: How to get in line for homeowner assistance funds


States are gearing up to distribute nearly $10 billion in aid for homeowners who have been hard hit during the pandemic. So how can struggling homeowners get in line for the cash?

The Homeowner Assistance Fund, created by the latest COVID-19 relief package, provides allocations to states, U.S. territories and tribes with the aim of staving off mortgage delinquencies, foreclosures, utility shut-offs and other issues for vulnerable homeowners.

To qualify, homeowners must have lower incomes and have suffered a financial hardship, such as job loss or hefty healthcare expenses, after Jan. 21, 2020. The aid isn’t limited to mortgage borrowers: Homeowners who need help with delinquent property taxes, homeowner’s association fees, internet service and other expenses may be eligible.

While states are still designing their HAF programs and may take several months to start distributing aid, homeowners can position themselves now to be part of the action, housing advocates say.

Mortgage borrowers who are experiencing a hardship and haven’t yet talked with their loan servicers should make that call now. Find out whether you qualify for a forbearance that temporarily suspends your payments, a loan modification that may reduce your monthly payment, or other options. “You’ll be in a better position to access the state money if you’ve already contacted your servicer” and evaluated what options are available to you now and what additional help you might need, says Julia Gordon, president of the National Community Stabilization Trust, a nonprofit that works to protect neighborhoods from blight.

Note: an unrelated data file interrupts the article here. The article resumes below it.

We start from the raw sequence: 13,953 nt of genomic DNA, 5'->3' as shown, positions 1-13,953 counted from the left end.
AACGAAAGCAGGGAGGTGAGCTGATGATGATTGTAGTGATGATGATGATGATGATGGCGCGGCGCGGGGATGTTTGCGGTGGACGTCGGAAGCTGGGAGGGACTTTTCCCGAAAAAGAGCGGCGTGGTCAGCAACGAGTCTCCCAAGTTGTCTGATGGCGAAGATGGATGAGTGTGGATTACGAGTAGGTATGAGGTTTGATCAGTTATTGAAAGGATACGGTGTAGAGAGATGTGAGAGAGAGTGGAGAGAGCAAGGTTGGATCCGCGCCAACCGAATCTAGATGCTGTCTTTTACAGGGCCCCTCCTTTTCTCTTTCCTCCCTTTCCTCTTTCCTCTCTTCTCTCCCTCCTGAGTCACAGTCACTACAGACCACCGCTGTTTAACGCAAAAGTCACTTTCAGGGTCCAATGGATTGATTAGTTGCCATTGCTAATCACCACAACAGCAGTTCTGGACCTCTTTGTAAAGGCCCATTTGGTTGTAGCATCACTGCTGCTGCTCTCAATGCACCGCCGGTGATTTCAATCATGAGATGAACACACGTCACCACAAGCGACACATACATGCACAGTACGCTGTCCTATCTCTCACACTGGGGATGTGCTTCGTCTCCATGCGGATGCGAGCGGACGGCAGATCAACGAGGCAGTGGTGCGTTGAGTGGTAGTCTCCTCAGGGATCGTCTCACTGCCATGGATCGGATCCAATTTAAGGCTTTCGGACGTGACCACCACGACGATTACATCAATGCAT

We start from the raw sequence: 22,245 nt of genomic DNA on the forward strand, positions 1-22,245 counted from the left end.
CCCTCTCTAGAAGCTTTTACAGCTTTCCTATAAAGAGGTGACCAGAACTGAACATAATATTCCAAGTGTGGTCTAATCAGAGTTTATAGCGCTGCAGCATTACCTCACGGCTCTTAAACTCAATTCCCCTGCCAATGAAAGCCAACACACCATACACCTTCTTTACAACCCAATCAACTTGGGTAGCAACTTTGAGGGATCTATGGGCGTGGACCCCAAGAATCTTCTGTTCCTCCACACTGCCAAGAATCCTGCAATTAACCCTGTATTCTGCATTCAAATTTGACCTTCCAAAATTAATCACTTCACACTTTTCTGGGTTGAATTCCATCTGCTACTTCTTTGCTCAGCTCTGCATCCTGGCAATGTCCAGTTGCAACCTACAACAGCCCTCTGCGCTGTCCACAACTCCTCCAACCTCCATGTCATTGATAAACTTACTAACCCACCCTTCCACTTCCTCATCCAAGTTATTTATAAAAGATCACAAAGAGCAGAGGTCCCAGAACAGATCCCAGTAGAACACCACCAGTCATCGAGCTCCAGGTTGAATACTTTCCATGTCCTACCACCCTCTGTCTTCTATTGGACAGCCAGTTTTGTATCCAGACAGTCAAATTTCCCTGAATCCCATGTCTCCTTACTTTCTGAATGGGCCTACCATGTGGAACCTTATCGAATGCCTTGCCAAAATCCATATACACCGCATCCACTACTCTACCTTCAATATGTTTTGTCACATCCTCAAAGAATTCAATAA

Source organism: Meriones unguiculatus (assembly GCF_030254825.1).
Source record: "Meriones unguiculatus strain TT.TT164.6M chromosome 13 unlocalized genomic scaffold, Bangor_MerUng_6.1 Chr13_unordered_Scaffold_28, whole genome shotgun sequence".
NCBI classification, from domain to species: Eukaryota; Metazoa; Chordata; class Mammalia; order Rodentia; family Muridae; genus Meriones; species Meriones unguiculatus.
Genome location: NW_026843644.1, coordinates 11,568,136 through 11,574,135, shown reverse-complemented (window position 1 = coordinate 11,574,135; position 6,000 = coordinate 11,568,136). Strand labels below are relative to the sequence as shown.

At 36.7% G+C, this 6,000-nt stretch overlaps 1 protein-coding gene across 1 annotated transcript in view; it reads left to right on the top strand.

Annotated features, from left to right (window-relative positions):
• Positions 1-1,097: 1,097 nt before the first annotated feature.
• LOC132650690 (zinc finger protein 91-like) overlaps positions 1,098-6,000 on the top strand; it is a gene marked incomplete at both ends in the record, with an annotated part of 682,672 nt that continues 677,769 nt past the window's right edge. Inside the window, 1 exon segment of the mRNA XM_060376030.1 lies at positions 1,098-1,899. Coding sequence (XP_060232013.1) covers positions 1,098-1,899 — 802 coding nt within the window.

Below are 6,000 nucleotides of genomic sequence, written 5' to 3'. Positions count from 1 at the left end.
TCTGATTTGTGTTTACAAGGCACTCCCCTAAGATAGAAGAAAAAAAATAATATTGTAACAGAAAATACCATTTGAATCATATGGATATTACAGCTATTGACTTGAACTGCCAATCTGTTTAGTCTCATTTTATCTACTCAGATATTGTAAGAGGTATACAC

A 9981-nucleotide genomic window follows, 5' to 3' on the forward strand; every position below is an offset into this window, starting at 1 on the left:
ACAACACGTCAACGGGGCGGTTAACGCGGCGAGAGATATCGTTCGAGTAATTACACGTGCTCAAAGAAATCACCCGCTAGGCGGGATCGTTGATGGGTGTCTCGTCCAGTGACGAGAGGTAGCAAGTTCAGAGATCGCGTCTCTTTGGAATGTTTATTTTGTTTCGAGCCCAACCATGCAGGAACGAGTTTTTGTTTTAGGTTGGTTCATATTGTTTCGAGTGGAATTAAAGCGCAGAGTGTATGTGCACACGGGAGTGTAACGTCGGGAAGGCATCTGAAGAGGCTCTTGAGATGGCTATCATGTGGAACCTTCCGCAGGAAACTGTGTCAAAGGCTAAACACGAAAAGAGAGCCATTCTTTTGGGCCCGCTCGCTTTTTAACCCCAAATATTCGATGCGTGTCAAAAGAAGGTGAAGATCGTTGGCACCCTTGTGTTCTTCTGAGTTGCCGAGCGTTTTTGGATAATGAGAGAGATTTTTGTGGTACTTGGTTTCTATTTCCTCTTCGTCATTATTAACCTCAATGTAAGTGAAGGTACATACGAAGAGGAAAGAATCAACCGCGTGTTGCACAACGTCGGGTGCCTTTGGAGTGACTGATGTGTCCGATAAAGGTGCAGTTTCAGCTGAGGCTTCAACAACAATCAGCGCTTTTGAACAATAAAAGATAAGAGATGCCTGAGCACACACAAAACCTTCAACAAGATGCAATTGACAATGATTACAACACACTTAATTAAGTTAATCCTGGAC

Borrowers and servicers also need to focus on long-term solutions now to avoid “chaos” in the fall when a wave of struggling borrowers emerge from forbearance, says Diane Thompson, a senior adviser at the Consumer Financial Protection Bureau.  

When communicating with your servicer, “document everything,” says David Dworkin, CEO of the National Housing Conference. “And keep those records.”

Create a file, Dworkin says, that includes any evidence of the pandemic’s impact on your financial situation, such as layoff notices, unemployment insurance income and documentation of your pre-COVID income.  

For extra help, contact a housing counseling agency approved by the U.S. Department of Housing and Urban Development. These agencies will be working to assist homeowners eligible for the HAF program. The CFPB offers a tool to help you find a counselor in your area.

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